Pragmatists’ Door to Promising Blockchain Sector
We at “Programmable Legal Entities (PLE)” solve an ill-favoured problem: active businesses with real-life experience are exactly those who miss out on crypto-funding opportunities, giving way to product-less startups. This happens because real businesses are lacking:
- Assurance of no troublesome influence of token circulation on existing operations
- Seamless process of token integration into the already running business
- Empirical evidence of considerable operational upside
- A token sale scenario at a reasonable campaign cost
- Protection from association with typical ICO nonsense and fraud
Not only do we offer the solution to aforementioned issues and the path to legit funding without a worry of equity dilution; we also help modernise ahead of the competition, cut costs across several overhead segments (using new data operation methods that are substantially less susceptible to human errors and corruption), and increase traditional valuation.
The pragmatic approach to enter the promising blockchain sector is to focus on tokenisation and the new global business fabric it can create.
Illustration: Tokenised vs. Traditional
Traditional: Someone posts a tweet and its gets popular on Twitter and somehow goes viral elsewhere through screenshots, text and embedded quotes. The author gets followers via Twitter, but unlikely on other media. If you see the tweet shared for the n-th time you cannot be sure who is the true originator of this tweet and who should really get credit for it.
Tokenised: Before posting the tweet the author “embosses” it as a signed message on a newly created blockchain-based token (imagine it as an actual large metal coin). The message (photo of the token) gets distributed in traditional media e.g. Twitter through regular means and goes viral or becomes a meme. The original token still exists, someone holds it. The token can be free traded on multiple exchanges. Its eternal existence doesn’t have to be sponsored by any particular system. The token acquires some value as a collectible. The author is clearly identifiable without doubt and is thus honoured. The most shrewd holder is financially rewarded. There’s no way to distort the original quote and the attribution. This is made possible by “the other side of the coin” that few people get to see. Imagine a world where anyone can effortlessly certify for free their everyday life’s intellectual property like pictures, text, symbols, etc. and then benefit when it becomes popular.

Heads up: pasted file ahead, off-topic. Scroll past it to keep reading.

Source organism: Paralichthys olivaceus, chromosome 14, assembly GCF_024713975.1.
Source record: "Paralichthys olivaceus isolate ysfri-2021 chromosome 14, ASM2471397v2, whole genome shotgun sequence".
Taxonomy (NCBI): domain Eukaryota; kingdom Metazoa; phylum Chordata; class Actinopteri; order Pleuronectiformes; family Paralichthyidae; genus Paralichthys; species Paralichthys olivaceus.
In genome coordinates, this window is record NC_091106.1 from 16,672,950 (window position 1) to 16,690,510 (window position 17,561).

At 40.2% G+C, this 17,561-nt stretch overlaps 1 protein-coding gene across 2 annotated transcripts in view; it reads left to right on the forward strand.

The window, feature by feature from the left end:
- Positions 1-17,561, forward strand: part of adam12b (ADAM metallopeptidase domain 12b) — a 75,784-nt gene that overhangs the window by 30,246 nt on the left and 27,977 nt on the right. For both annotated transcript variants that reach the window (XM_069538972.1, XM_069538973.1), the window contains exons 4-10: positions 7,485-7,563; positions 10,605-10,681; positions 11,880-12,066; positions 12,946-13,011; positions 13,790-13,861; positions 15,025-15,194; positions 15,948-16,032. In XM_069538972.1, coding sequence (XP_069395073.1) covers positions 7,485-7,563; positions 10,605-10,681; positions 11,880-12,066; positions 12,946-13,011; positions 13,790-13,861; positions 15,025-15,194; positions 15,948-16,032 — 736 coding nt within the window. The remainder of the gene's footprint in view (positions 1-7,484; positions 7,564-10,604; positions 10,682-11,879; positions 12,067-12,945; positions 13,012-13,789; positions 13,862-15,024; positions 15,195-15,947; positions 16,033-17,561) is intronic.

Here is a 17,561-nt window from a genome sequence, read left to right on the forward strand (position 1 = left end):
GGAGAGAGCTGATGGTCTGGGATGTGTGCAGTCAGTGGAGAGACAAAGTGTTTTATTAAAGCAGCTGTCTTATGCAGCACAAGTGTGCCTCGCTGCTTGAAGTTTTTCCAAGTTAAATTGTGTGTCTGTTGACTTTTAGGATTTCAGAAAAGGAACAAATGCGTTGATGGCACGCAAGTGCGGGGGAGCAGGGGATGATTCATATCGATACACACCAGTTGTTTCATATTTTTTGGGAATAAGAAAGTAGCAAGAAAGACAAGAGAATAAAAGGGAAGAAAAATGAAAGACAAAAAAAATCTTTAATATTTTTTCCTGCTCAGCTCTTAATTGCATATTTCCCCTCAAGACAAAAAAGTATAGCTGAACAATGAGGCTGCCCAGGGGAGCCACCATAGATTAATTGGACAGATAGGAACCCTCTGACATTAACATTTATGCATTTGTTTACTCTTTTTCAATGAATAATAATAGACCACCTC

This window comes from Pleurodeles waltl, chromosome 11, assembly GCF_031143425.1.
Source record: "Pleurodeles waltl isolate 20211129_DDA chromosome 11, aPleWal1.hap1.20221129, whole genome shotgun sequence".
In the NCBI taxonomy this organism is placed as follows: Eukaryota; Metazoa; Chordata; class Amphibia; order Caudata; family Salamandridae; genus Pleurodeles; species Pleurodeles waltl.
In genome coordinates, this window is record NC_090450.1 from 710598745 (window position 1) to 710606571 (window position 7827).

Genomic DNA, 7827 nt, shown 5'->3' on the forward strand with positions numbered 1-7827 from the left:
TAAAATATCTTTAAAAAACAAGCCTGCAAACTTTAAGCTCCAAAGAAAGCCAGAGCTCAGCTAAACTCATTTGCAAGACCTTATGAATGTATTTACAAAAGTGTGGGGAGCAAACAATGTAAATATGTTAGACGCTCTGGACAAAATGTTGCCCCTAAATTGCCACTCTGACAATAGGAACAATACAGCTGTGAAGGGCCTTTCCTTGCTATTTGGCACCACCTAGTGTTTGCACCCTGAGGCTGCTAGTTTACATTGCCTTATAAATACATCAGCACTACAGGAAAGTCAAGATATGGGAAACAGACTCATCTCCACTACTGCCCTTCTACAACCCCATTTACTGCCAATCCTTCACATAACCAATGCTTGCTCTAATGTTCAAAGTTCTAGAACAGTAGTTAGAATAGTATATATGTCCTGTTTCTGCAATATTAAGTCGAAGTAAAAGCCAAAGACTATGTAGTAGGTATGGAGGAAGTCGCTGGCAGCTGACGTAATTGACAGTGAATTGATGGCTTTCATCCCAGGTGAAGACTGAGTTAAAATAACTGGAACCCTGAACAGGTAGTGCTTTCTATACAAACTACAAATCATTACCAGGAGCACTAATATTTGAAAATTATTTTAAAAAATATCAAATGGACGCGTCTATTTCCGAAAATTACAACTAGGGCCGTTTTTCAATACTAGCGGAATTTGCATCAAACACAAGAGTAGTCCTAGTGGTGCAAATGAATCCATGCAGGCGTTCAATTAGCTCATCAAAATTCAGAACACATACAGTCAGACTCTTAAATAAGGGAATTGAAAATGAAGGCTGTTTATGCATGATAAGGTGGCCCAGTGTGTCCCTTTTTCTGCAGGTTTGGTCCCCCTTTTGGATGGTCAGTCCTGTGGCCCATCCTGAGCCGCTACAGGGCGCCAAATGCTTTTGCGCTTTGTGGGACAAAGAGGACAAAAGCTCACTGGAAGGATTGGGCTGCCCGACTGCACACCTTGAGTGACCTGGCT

Definition of Tokenisation
Tokenisation is the process of substituting sensitive data elements with non-sensitive equivalents that can be operated anywhere outside of original data custody domains.
What are tokens from a user’s standpoint:
- Smart digital objects that can be handed over from one user to another, carrying data, managing signal, and value. They are often considered just analogs of paid API keys, but they are much more.
- Physically, token buyers are buying private keys; users handle tokens with open software similar in maintenance to email clients of the early days. Tokens vary in their underlying blockchains and codebases but can be bridged so that users don’t need to bother.
What are tokens from a business’ standpoint:
- Tokens are the complex product of complex systems. They are possible because of many years of digital currency infrastructure. To a large extent, that infrastructure is open to use.
- Tokens are a breakthrough in open network design. Tokens bring into a sketch best architectural properties of both open and proprietary networks. Tokens can help to create new ways to incentivize participants, including users, developers, investors, and service providers. Tokens allow for generating new business models, including those of the “better-than-free” class.
- Tokens are an alternative to traditional financing (can be very creative, many approaches are non-dilutive). Importantly, in most countries, tokens can be bought by anyone, not just accredited investors. Tokens have a multiple liquidity premium compared to shares of stocks.
This New is Well-Overlooked Old
From time immemorial, it required authentic tokens to conduct business. People issued invoices, signed cheques and receipts, colour-marked pallets by destination, opened locks with keys, identified things with certificates. In our personal lives, we also use tokens on a daily basis, without even noticing: tickets, reservations, IDs, etc.
Traditional physical tokens worked directly, bridging people with people and people with objects. With the Internet, physical tokens were dismissed. People have a hard time fully understanding this. Without a central authority, no online token is possible. Man-in-the-middle is everywhere on the web. We now do business under constant surveillance, always having to obtain someone’s permission. It happens seamlessly, but make no mistake: someone is always between you and your counterparty. Don’t get us wrong: it’s not necessarily a problem, but those tethers limit the whole class of opportunities.